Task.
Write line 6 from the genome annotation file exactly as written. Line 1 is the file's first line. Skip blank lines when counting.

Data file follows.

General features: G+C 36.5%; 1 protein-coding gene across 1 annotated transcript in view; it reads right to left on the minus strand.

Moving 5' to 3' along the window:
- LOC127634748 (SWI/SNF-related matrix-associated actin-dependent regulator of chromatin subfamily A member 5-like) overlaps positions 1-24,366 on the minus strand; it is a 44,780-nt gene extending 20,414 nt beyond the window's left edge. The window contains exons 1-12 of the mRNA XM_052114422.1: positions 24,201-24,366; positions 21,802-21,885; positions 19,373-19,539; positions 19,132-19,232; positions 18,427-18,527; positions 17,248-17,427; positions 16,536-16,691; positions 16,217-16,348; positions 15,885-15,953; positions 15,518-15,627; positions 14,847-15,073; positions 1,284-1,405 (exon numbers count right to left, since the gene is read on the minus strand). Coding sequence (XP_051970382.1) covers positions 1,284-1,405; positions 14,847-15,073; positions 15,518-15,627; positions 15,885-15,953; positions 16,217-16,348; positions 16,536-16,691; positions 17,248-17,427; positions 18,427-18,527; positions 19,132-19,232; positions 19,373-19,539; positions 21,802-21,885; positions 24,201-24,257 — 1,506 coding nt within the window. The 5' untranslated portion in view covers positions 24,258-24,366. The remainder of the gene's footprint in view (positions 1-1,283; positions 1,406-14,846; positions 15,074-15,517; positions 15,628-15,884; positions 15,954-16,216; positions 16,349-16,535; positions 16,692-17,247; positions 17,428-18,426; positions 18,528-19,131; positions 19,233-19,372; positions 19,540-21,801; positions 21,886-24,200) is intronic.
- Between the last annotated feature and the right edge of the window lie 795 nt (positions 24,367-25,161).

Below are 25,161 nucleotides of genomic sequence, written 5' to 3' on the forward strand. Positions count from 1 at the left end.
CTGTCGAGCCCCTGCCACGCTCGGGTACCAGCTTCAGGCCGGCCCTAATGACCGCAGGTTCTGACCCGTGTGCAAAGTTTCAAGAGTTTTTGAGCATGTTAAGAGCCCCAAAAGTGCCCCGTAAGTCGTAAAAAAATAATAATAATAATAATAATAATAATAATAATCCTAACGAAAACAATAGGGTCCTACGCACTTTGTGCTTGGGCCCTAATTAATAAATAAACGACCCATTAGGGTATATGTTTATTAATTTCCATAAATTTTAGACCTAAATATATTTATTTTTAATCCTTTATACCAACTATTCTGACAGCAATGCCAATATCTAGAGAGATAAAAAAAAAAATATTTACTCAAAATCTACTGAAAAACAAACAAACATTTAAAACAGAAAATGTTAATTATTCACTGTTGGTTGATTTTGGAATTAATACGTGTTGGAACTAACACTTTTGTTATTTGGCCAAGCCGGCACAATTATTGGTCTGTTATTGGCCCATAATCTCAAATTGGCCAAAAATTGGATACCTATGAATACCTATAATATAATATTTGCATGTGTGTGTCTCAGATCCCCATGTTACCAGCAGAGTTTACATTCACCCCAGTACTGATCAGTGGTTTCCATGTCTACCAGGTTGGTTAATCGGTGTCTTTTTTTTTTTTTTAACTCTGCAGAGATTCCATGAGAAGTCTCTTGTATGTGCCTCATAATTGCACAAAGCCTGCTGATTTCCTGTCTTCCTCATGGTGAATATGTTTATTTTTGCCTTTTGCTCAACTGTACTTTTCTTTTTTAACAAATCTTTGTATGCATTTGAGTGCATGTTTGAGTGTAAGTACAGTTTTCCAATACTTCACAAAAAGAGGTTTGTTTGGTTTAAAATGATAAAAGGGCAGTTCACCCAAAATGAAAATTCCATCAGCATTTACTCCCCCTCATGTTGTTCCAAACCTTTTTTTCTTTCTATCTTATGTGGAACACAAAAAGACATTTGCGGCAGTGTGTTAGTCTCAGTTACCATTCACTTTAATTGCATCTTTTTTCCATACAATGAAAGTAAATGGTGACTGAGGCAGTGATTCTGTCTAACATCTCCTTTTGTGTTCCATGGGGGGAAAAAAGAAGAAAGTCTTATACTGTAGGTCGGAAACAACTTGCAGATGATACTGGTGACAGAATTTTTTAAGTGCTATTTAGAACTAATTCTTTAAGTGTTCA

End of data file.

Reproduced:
CTGTCGAGCCCCTGCCACGCTCGGGTACCAGCTTCAGGCCGGCCCTAATGACCGCAGGTTCTGACCCGTGTGCAAAGTTTCAAGAGTTTTTGAGCATGTTAAGAGCCCCAAAAGTGCCCCGTAAGTCGTAAAAAAATAATAATAATAATAATAATAATAATAATAATCCTAACGAAAACAATAGGGTCCTACGCACTTTGTGCTTGGGCCCTAATTAATAAATAAACGACCCATTAGGGTATATGTTTATTAATTTCCATAAATTTTAGACCTAAATATATTTATTTTTAATCCTTTATACCAACTATTCTGACAGCAATGCCAATATCTAGAGAGATAAAAAAAAAAATATTTACTCAAAATCTACTGAAAAACAAACAAACATTTAAAACAGAAAATGTTAATTATTCACTGTTGGTTGATTTTGGAATTAATACGTGTTGGAACTAACACTTTTGTTATTTGGCCAAGCCGGCACAATTATTGGTCTGTTATTGGCCCATAATCTCAAATTGGCCAAAAATTGGATACCTATGAATACCTATAATATAATATTTGCATGTGTGTGTCTCAGATCCCCATGTTACCAGCAGAGTTTACATTCACCCCAGTACTGATCAGTGGTTTCCATGTCTACCAGGTTGGTTAATCGGTGTCTTTTTTTTTTTTTTAACTCTGCAGAGATTCCATGAGAAGTCTCTTGTATGTGCCTCATAATTGCACAAAGCCTGCTGATTTCCTGTCTTCCTCATGGTGAATATGTTTATTTTTGCCTTTTGCTCAACTGTACTTTTCTTTTTTAACAAATCTTTGTATGCATTTGAGTGCATGTTTGAGTGTAAGTACAGTTTTCCAATACTTCACAAAAAGAGGTTTGTTTGGTTTAAAATGATAAAAGGGCAGTTCACCCAAAATGAAAATTCCATCAGCATTTACTCCCCCTCATGTTGTTCCAAACCTTTTTTTCTTTCTATCTTATGTGGAACACAAAAAGACATTTGCGGCAGTGTGTTAGTCTCAGTTACCATTCACTTTAATTGCATCTTTTTTCCATACAATGAAAGTAAATGGTGACTGAGGCAGTGATTCTGTCTAACATCTCCTTTTGTGTTCCATGGGGGGAAAAAAGAAGAAAGTCTTATACTGTAGGTCGGAAACAACTTGCAGATGATACTGGTGACAGAATTTTTTAAGTGCTATTTAGAACTAATTCTTTAAGTGTTCA